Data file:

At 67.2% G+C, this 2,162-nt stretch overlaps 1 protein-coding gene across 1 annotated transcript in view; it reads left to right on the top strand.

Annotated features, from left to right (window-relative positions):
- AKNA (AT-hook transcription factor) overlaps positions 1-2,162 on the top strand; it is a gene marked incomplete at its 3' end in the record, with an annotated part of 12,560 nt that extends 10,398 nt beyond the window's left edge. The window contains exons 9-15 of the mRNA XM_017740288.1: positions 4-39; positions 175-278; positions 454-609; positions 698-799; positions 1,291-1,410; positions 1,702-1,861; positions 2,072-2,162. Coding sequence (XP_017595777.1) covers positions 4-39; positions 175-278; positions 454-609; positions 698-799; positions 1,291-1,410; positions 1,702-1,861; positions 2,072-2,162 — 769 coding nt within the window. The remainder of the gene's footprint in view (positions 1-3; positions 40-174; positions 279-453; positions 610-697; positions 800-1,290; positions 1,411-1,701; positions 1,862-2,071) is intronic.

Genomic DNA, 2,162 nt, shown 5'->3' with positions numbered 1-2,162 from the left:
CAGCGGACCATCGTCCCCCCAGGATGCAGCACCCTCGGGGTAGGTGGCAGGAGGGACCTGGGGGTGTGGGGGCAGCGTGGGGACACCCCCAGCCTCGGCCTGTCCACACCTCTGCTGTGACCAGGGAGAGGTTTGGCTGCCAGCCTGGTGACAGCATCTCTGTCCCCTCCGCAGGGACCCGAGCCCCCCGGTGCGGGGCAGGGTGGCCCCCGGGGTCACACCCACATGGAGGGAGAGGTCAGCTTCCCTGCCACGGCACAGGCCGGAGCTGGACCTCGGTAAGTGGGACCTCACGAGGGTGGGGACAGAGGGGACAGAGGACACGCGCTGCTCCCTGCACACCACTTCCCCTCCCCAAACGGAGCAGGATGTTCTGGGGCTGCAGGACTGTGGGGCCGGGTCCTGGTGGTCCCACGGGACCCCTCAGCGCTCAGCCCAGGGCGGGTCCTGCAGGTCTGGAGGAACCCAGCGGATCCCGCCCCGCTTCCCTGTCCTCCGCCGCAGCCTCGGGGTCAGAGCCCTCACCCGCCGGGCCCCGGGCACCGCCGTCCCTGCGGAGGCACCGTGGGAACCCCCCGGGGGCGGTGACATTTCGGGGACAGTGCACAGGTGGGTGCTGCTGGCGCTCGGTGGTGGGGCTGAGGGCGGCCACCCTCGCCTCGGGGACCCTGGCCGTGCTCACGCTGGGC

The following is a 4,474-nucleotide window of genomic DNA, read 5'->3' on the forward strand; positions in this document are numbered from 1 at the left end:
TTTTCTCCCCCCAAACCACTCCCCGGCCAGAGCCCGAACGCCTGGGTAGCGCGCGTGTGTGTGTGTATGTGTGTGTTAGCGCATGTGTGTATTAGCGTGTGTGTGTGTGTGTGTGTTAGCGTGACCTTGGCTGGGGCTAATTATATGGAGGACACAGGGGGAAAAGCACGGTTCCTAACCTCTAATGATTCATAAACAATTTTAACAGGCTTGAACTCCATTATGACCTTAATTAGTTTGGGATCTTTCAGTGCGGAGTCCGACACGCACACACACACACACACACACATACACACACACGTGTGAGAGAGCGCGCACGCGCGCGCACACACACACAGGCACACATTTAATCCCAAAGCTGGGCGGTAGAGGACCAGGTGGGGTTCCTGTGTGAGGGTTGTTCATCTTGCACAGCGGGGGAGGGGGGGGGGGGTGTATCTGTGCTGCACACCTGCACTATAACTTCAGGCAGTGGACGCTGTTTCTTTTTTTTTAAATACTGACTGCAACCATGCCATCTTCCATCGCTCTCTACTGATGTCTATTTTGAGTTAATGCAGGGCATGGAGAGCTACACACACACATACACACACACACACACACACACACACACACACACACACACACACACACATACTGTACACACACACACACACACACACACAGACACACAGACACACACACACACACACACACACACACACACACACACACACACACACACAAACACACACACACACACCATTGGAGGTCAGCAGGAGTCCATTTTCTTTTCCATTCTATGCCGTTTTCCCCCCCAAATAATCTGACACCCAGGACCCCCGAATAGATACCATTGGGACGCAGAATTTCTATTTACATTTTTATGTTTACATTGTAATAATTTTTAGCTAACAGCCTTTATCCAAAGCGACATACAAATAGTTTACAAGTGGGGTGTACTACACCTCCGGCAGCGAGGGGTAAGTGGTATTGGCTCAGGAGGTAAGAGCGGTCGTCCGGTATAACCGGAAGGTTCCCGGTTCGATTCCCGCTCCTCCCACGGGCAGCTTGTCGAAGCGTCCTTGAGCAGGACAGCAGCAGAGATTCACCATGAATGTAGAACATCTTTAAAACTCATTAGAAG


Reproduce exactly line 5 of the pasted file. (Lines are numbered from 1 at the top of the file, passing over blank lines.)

CAGCGGACCATCGTCCCCCCAGGATGCAGCACCCTCGGGGTAGGTGGCAGGAGGGACCTGGGGGTGTGGGGGCAGCGTGGGGACACCCCCAGCCTCGGCCTGTCCACACCTCTGCTGTGACCAGGGAGAGGTTTGGCTGCCAGCCTGGTGACAGCATCTCTGTCCCCTCCGCAGGGACCCGAGCCCCCCGGTGCGGGGCAGGGTGGCCCCCGGGGTCACACCCACATGGAGGGAGAGGTCAGCTTCCCTGCCACGGCACAGGCCGGAGCTGGACCTCGGTAAGTGGGACCTCACGAGGGTGGGGACAGAGGGGACAGAGGACACGCGCTGCTCCCTGCACACCACTTCCCCTCCCCAAACGGAGCAGGATGTTCTGGGGCTGCAGGACTGTGGGGCCGGGTCCTGGTGGTCCCACGGGACCCCTCAGCGCTCAGCCCAGGGCGGGTCCTGCAGGTCTGGAGGAACCCAGCGGATCCCGCCCCGCTTCCCTGTCCTCCGCCGCAGCCTCGGGGTCAGAGCCCTCACCCGCCGGGCCCCGGGCACCGCCGTCCCTGCGGAGGCACCGTGGGAACCCCCCGGGGGCGGTGACATTTCGGGGACAGTGCACAGGTGGGTGCTGCTGGCGCTCGGTGGTGGGGCTGAGGGCGGCCACCCTCGCCTCGGGGACCCTGGCCGTGCTCACGCTGGGC